Catalytic and Stoichiometric Studies of the Polymerisation of Phosphine-boranes and Depolymerisation of Polyaminoboranes

  • Nicola L Oldroyd

Student thesis: Doctoral ThesisDoctor of Philosophy (PhD)

Abstract

This thesis describes new catalytic and stoichiometric routes towards polyphosphinoboranes
and explores the carbene initiated depolymerisation of polyaminoboranes.
Chapter 1 gives a general introduction to the synthesis and properties of polyaminoboranes and polyphosphinoboranes, along with the properties and applications of nitrogen
heterocyclic carbenes and cyclic (alkyl)(amino)carbenes.
Chapter 2 describes the metal-free dehydropolymerisation of phosphine-boranes using cyclic(alkyl)(amino)carbenes as hydrogen acceptors. The synthesis of both P-mono and P-disubstituted polyphosphinoboranes are described along with a discussion of the dehydrogenation mechanism supported by DFT studies.
Chapter 3 describes the use of Ni(COD)2 as a precatalyst for the dehydropolymerisation of PPhH2·BH3. The optimisation of polymerisation conditions is described along with investigations into the substate scope. Preliminary investigations into the polymerisation mechanism are discussed.
Chapter 4 describes a detailed study into the carbene-mediated depolymerisation of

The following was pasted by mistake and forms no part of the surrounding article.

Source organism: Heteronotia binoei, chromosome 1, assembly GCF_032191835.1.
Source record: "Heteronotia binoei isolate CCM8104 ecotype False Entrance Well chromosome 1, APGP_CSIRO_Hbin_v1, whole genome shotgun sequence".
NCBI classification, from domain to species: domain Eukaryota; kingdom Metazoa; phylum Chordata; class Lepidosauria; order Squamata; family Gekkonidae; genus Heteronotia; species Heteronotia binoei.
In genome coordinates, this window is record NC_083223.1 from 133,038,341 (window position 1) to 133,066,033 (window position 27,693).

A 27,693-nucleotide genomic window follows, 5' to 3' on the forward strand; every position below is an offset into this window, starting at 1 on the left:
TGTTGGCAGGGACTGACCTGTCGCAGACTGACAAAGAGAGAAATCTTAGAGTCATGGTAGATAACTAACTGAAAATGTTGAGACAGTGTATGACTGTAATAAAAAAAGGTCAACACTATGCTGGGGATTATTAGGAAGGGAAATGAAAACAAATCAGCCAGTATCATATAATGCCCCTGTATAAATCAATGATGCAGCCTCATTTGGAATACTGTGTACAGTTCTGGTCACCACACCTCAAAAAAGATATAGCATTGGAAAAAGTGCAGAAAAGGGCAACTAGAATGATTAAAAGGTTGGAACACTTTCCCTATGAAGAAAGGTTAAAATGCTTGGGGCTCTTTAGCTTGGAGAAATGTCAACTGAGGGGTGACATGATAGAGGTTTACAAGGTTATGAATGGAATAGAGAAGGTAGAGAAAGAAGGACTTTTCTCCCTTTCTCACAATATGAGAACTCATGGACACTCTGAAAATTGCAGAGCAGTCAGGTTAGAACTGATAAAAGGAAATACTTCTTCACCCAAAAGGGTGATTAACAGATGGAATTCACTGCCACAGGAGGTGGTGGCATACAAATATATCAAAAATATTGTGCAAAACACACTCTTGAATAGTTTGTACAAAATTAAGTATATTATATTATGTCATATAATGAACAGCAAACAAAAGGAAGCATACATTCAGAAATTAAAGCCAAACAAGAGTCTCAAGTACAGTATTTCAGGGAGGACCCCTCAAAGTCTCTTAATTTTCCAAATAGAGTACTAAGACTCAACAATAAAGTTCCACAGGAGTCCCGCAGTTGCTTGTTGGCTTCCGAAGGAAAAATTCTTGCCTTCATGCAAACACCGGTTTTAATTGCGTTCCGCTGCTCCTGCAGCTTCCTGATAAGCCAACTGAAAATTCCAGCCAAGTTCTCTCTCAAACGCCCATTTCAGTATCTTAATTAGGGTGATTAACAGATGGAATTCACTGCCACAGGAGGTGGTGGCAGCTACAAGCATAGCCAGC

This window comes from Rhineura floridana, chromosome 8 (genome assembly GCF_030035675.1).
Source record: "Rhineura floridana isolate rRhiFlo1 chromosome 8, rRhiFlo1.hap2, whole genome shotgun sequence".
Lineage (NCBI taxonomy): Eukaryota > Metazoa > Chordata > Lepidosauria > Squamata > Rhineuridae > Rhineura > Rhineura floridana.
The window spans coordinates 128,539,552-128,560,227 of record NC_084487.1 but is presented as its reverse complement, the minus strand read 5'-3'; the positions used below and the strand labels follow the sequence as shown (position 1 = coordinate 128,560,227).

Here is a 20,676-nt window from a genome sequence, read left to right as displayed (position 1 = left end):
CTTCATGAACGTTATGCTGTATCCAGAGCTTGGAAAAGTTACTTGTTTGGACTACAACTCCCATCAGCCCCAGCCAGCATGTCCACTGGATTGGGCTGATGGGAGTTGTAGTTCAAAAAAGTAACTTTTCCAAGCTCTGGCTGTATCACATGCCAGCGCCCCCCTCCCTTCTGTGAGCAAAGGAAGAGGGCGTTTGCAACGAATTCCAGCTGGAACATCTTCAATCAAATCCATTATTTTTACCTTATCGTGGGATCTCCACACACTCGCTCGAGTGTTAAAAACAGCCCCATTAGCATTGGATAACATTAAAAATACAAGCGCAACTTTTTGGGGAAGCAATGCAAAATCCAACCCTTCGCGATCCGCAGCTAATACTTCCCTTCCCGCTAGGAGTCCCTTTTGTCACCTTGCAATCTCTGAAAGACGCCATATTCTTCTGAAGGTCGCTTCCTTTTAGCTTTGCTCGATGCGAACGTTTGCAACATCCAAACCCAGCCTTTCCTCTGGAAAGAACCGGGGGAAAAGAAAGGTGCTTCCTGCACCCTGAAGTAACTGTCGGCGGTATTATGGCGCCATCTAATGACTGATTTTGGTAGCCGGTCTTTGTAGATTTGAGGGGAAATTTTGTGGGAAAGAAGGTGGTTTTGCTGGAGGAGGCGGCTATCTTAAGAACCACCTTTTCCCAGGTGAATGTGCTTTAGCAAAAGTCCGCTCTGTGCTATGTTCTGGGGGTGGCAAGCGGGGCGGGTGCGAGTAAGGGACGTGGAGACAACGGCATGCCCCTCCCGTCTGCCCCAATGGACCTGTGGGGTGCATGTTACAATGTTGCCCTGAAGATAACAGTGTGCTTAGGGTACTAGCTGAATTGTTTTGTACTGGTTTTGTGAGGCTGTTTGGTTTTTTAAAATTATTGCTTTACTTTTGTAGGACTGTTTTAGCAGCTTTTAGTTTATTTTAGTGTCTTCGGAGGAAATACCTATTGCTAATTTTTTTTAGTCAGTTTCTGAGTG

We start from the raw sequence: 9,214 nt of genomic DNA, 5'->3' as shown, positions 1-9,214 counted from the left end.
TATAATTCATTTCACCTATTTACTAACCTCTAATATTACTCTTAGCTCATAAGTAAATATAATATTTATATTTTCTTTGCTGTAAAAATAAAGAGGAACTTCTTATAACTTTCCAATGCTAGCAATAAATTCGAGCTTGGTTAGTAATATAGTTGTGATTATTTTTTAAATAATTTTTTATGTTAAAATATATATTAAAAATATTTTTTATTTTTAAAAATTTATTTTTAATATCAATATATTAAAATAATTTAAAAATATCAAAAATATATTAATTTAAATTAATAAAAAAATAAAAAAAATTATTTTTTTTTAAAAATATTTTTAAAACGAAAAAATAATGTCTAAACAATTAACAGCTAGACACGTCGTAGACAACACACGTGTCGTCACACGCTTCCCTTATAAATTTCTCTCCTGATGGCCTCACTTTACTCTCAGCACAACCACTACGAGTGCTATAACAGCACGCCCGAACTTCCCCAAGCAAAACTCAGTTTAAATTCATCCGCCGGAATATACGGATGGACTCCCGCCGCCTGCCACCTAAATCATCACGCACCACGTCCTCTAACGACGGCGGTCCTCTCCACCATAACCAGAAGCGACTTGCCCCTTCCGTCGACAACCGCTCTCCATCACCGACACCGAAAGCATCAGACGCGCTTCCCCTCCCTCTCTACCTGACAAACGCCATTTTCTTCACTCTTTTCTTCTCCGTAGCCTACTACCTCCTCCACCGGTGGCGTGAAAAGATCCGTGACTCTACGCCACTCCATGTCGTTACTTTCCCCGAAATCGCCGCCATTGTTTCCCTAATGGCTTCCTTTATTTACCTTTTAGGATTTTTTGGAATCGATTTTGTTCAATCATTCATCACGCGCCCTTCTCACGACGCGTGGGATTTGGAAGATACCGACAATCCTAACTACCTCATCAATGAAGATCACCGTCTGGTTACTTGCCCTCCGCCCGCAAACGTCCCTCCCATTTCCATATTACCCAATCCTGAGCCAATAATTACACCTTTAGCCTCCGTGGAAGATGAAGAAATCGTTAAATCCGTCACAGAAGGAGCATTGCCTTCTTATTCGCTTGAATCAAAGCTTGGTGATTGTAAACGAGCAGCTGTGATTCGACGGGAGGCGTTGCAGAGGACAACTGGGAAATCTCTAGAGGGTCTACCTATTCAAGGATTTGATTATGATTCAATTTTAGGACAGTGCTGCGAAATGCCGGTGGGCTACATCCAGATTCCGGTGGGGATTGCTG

poly(N-methylaminoborane) [MeHN–BH2]n. The reactivity of selected N-heterocyclic
carbenes and cyclic (alkyl)(amino)carbenes towards [MeHN–BH2]n, [MeHN–BH2]3 and
MeNH2·BH3 is discussed and depolymerisation mechanisms proposed.
Chapter 5 is split into two sections. The first focusses on expanding the substrate scope of the cyclic (alkyl)(amino)carbene mediated dehydropolymerisation of phosphine-boranes described in Chapter 2 and the second explores the reactivity of the adduct IDipp–BH2NMeH, both thermally and upon the addition of Lewis acids.
Chapter 6 describes ongoing and potential future work based upon the results presented in Chapters 2–5.
Date of Award12 May 2020
Original languageEnglish
Awarding Institution
  • The University of Bristol
SponsorsEngineering and Physical Sciences Research Council
SupervisorDuncan Wass (Supervisor) & Ian Manners (Supervisor)

Cite this

'